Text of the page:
With the year on the wane the breeding season is just about over, although we still have young
House-sparrows, Greenfinches and Blackbirds begging for food from their parents. Also, I was
surprised to find part of a house-sparrow eggshell on August 21st which seems quite late. 2014 has
been a good breeding year for the birds as our mixed flock at Sunnybank can testify. A Wren in our
plantation gave added interest.
Easily seen just now are Pied Wagtails - adults and juveniles - which will be moving on for the winter.
(photo of Pied Wagtail by Pauline Wilson). On August 3rd at Newark Bay I watched an adult jump
in the air to catch insects to feed to its offspring. (Daisy Aitken reports there were a number of
this species at the Geo later in the month). Also on this day two Arctic Terns were diving in the sea
searching for sandeels. Four Hooded Crows were in Russell's field so I assumed these were a family
August is the month when Jellyfish appear on our shores and I have seen a couple of the Common
Blue species at Newark - these sting so beware!
A feature of some of my recent walks have been Small Tortoiseshell Butterflies. I saw this brightly-
coloured species down the Gritley track then two at Newark. Another was flying amongst the
flowers down the peat road while, at the same time, a splendid pale grey Hen Harrier was hunting in
On another walk I reached the bottom of the track that leads from opposite Hacco down to the
shore and was lucky to see a Short-eared Owl alight on a fencepost then was even luckier when
another appeared and landed not too far away. I wondered if one was a juvenile on an outing with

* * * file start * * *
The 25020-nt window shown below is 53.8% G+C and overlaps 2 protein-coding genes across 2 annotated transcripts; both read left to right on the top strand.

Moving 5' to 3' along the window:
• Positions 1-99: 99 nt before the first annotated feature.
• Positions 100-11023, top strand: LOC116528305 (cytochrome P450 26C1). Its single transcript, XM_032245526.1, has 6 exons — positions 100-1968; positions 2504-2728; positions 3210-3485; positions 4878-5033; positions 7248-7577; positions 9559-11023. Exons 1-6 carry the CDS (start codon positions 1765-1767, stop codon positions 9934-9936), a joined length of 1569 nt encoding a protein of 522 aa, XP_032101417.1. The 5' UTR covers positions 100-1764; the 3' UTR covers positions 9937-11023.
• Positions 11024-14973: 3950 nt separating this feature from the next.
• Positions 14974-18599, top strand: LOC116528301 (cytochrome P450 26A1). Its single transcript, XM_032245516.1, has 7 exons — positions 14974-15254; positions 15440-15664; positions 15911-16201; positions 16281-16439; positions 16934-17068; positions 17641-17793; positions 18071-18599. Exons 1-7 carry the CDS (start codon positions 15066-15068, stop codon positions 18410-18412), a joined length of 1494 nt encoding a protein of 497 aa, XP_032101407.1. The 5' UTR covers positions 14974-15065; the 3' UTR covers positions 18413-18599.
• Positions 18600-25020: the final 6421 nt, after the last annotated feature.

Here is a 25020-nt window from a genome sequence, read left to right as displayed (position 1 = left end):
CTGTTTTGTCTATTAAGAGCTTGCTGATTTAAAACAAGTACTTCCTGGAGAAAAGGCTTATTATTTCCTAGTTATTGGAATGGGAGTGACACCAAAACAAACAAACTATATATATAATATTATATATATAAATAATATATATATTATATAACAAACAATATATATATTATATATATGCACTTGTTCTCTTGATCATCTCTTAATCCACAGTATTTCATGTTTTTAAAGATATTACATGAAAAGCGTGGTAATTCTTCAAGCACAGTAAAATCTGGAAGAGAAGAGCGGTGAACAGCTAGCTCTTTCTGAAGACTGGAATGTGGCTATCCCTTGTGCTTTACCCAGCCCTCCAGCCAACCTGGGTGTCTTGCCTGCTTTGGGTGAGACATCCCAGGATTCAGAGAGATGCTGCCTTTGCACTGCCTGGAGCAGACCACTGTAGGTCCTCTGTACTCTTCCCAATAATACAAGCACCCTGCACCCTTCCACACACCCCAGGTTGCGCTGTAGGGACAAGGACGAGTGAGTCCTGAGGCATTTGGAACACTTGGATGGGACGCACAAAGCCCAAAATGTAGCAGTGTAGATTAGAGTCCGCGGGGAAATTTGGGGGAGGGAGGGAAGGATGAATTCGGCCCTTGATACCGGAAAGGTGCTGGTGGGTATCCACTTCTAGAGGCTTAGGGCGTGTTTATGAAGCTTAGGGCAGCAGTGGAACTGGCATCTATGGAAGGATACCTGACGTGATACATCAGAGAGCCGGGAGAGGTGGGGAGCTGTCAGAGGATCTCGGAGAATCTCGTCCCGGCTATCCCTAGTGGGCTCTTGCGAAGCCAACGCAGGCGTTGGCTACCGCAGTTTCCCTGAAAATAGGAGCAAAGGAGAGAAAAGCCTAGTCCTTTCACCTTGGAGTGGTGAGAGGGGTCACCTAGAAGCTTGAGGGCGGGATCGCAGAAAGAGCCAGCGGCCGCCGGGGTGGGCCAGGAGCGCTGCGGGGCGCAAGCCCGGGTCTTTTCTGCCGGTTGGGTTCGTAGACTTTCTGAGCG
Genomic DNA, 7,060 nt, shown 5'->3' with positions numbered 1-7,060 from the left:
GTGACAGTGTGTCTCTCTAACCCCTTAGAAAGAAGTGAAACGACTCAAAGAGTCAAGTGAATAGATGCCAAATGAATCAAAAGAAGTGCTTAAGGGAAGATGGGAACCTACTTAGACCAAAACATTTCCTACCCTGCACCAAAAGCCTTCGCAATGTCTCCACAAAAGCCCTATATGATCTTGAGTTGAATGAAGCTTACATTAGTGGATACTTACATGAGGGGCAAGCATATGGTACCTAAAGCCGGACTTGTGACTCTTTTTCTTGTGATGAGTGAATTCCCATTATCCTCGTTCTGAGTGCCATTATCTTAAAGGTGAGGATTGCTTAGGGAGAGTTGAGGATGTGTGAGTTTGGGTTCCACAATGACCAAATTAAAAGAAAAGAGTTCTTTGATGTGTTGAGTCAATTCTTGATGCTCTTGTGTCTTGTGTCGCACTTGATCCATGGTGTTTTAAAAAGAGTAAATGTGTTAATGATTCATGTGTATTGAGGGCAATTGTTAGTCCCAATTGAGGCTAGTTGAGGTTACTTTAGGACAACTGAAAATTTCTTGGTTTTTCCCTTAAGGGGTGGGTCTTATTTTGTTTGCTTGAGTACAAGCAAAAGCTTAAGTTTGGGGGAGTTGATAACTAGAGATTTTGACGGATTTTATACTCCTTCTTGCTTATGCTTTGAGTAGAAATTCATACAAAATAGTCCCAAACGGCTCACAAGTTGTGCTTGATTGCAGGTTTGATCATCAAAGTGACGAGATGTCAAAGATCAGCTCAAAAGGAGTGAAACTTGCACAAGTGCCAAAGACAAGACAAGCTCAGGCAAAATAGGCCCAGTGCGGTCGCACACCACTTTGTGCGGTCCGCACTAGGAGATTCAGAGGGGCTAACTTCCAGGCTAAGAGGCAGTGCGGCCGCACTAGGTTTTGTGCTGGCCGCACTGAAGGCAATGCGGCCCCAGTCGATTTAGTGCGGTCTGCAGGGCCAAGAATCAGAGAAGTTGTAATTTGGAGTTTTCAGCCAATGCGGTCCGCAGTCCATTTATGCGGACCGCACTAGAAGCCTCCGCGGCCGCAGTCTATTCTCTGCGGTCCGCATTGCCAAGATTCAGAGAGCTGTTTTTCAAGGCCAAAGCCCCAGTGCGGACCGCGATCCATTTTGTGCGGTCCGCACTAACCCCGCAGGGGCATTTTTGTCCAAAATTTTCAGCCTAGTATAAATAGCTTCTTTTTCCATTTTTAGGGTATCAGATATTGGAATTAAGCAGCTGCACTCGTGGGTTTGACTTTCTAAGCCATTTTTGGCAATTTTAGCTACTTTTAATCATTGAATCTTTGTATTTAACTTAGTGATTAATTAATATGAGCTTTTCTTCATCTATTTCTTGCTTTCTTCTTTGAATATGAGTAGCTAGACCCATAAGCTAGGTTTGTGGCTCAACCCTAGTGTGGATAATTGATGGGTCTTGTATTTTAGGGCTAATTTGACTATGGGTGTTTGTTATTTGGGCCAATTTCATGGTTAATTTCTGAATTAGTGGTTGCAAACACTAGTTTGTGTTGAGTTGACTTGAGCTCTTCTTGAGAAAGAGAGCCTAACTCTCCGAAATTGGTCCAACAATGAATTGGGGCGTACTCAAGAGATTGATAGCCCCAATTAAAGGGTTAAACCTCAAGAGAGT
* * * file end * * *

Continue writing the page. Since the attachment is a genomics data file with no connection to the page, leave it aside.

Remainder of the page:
On another walk at Newark on August 11th there were 4 Linnets tucking into the burdock in Russell's
field. Overhead flew a party of about 15 Terns - to me they looked a bit bigger than Arctics and could
have been Sandwich Terns but too far away for me to positively identify.
Migrating birds will be thinking of making a move soon. I have seen a Wheatear at Newark and there
were another two on the fence near Ashley Rosie's. Accompanying them were a handful of Meadow
Pipits and, of course, Pied Wagtails.
Swallows are noticeable just now. On a walk to Deerness Stores there were at least 20 flying around
the Eastersands area. Some will have raised 3 broods over the summer so won't be ready to leave
our shores just yet.
Keith Hague is seen regularly spotting birds around the parish and he recently reported some rarer
species: 4 Greenshanks and 4 Ruff at Braebuster Ness , a Stonechat at Halley and 51 Bar-tailed
Godwits at St. Peter's Pool.
With the year wearing on more migrants will be passing through Deerness so look extra carefully in
the bushes for any rarities!